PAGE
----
"I think it's great to cover all the really difficult conversations that Australia needs to have," Weaving says.

"This is different. It's the same characters, but it's more focused on different things.

"And it's really fun, too! I'm making it sound like it's depressing, but it's hilarious, there are so many funny scenes where we just couldn't keep it together."

Weaving ‘having a good run'

Weaving's role as the pampered Irma – "She likes money and jewels and fast carriages," quips the actress – might be one of the last Australian roles she has time for, after stand-out performances in horror film The Babysitter and the drama Three Billboards Outside Ebbing, Missouri saw her elevated to Hollywood's A-list.

The latter was acknowledged on the awards season circuit earlier this year, winning four Golden Globes and two Oscars (Frances McDormand nabbed best actress while Sam Rockwell won best supporting actor), as well as the coveted best acting ensemble at the Screen Actors Guild (SAG) ceremony. A beaming Weaving took to the stage with the cast to accept the statuette. She's quick to play down the stardom though, saying it all grew from Aussie roots.

"I started in [Australian television series] Out of the Blue when I was 14 years old, then Home and Away, a bunch of Aussie independent films, movies in the US and now this," she says. "I've had a good run."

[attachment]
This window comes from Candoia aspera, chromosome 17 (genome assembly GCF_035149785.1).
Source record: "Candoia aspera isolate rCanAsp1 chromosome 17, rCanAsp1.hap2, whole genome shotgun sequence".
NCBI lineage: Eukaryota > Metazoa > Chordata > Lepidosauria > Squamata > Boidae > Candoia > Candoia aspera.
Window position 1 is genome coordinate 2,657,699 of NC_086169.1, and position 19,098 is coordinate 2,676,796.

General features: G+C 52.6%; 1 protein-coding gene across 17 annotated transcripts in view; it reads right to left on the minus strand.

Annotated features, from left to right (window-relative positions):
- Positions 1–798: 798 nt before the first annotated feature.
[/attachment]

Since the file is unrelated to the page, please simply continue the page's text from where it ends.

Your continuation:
Also set to use the series as a springboard is Sullivan. Taking on the legendary role of Miranda, the AACTA Award-nominee says her character is more than just a little girl lost in this incarnation, which was a great opportunity for her to explore as an actress.

"The idea that you're playing an Australian icon – everyone remembers the name – was a bit daunting," Sullivan shares. "But then once you're on the job and you're in this creative bubble with the different people bringing this production to life – both in front of and behind the camera – you kind of forget all of that."

Sullivan continues: "Miranda's a dreamer, she is this earthy, wild, free-spirited girl. She grew up on a farm with four brothers where she was treated as an equal, having that taste of freedom – not wearing a corset. Then she gets plucked out, put in this school and is being groomed for auction like the horses that she trained, all because of her gender?

She's the one with true choice because she has tasted both sides and that's where her heroism comes from."

Dormer on Mrs Hester Appleyard